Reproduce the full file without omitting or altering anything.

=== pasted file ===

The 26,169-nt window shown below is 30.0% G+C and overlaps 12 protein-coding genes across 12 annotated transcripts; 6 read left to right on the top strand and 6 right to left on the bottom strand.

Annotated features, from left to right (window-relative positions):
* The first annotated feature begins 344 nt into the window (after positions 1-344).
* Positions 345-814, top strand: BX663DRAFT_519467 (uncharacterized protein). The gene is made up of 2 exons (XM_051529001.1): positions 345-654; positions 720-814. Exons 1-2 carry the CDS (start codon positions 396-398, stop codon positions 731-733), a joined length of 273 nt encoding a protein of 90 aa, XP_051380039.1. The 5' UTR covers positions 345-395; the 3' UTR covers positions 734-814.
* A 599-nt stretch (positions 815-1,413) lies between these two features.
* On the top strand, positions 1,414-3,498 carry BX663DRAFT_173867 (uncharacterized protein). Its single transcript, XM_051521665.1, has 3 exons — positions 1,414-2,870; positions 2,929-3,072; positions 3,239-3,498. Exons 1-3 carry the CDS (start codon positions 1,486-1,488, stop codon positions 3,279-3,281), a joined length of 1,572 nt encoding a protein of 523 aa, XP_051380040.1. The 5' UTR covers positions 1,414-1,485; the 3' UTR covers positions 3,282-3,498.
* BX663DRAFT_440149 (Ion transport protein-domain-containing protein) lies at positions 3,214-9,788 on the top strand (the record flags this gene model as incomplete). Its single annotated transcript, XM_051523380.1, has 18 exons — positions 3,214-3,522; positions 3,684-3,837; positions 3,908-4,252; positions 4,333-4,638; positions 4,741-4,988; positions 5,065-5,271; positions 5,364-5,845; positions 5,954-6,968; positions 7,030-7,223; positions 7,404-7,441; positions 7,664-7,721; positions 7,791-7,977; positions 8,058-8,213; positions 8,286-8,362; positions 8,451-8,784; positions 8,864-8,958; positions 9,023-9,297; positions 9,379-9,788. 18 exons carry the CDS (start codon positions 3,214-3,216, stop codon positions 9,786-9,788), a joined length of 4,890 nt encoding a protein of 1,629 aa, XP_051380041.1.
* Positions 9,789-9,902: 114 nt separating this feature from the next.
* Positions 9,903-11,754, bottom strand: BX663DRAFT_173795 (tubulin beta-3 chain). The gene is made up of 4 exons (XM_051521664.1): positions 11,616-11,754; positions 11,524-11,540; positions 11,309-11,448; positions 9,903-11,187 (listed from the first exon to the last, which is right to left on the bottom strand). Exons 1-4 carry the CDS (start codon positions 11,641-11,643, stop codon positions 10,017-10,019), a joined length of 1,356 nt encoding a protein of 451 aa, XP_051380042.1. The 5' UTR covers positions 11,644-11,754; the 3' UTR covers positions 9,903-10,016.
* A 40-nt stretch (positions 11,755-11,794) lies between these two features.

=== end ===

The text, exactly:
The 26,169-nt window shown below is 30.0% G+C and overlaps 12 protein-coding genes across 12 annotated transcripts; 6 read left to right on the top strand and 6 right to left on the bottom strand.

Annotated features, from left to right (window-relative positions):
* The first annotated feature begins 344 nt into the window (after positions 1-344).
* Positions 345-814, top strand: BX663DRAFT_519467 (uncharacterized protein). The gene is made up of 2 exons (XM_051529001.1): positions 345-654; positions 720-814. Exons 1-2 carry the CDS (start codon positions 396-398, stop codon positions 731-733), a joined length of 273 nt encoding a protein of 90 aa, XP_051380039.1. The 5' UTR covers positions 345-395; the 3' UTR covers positions 734-814.
* A 599-nt stretch (positions 815-1,413) lies between these two features.
* On the top strand, positions 1,414-3,498 carry BX663DRAFT_173867 (uncharacterized protein). Its single transcript, XM_051521665.1, has 3 exons — positions 1,414-2,870; positions 2,929-3,072; positions 3,239-3,498. Exons 1-3 carry the CDS (start codon positions 1,486-1,488, stop codon positions 3,279-3,281), a joined length of 1,572 nt encoding a protein of 523 aa, XP_051380040.1. The 5' UTR covers positions 1,414-1,485; the 3' UTR covers positions 3,282-3,498.
* BX663DRAFT_440149 (Ion transport protein-domain-containing protein) lies at positions 3,214-9,788 on the top strand (the record flags this gene model as incomplete). Its single annotated transcript, XM_051523380.1, has 18 exons — positions 3,214-3,522; positions 3,684-3,837; positions 3,908-4,252; positions 4,333-4,638; positions 4,741-4,988; positions 5,065-5,271; positions 5,364-5,845; positions 5,954-6,968; positions 7,030-7,223; positions 7,404-7,441; positions 7,664-7,721; positions 7,791-7,977; positions 8,058-8,213; positions 8,286-8,362; positions 8,451-8,784; positions 8,864-8,958; positions 9,023-9,297; positions 9,379-9,788. 18 exons carry the CDS (start codon positions 3,214-3,216, stop codon positions 9,786-9,788), a joined length of 4,890 nt encoding a protein of 1,629 aa, XP_051380041.1.
* Positions 9,789-9,902: 114 nt separating this feature from the next.
* Positions 9,903-11,754, bottom strand: BX663DRAFT_173795 (tubulin beta-3 chain). The gene is made up of 4 exons (XM_051521664.1): positions 11,616-11,754; positions 11,524-11,540; positions 11,309-11,448; positions 9,903-11,187 (listed from the first exon to the last, which is right to left on the bottom strand). Exons 1-4 carry the CDS (start codon positions 11,641-11,643, stop codon positions 10,017-10,019), a joined length of 1,356 nt encoding a protein of 451 aa, XP_051380042.1. The 5' UTR covers positions 11,644-11,754; the 3' UTR covers positions 9,903-10,016.
* A 40-nt stretch (positions 11,755-11,794) lies between these two features.